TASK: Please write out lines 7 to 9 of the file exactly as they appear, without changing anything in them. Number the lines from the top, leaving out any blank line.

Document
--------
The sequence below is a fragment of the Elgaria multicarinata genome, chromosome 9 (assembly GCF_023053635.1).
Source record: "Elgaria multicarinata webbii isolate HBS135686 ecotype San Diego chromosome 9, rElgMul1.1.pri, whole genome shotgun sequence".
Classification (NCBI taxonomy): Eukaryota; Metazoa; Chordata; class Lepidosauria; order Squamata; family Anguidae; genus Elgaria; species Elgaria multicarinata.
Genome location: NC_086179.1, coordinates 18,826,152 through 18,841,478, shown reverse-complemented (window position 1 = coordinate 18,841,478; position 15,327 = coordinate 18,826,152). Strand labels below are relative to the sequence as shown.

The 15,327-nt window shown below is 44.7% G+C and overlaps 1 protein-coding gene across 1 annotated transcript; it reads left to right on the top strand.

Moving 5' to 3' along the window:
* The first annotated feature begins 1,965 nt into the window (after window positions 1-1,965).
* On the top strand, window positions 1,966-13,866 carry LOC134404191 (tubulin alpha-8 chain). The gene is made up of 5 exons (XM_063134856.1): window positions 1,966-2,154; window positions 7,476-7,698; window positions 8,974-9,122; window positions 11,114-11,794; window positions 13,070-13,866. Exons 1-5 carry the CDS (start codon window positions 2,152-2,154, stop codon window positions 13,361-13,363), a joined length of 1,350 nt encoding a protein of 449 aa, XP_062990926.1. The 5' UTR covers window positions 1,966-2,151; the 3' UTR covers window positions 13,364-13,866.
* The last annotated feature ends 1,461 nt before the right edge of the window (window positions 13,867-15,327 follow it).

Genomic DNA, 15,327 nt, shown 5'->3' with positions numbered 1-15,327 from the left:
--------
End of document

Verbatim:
* The first annotated feature begins 1,965 nt into the window (after window positions 1-1,965).
* On the top strand, window positions 1,966-13,866 carry LOC134404191 (tubulin alpha-8 chain). The gene is made up of 5 exons (XM_063134856.1): window positions 1,966-2,154; window positions 7,476-7,698; window positions 8,974-9,122; window positions 11,114-11,794; window positions 13,070-13,866. Exons 1-5 carry the CDS (start codon window positions 2,152-2,154, stop codon window positions 13,361-13,363), a joined length of 1,350 nt encoding a protein of 449 aa, XP_062990926.1. The 5' UTR covers window positions 1,966-2,151; the 3' UTR covers window positions 13,364-13,866.
* The last annotated feature ends 1,461 nt before the right edge of the window (window positions 13,867-15,327 follow it).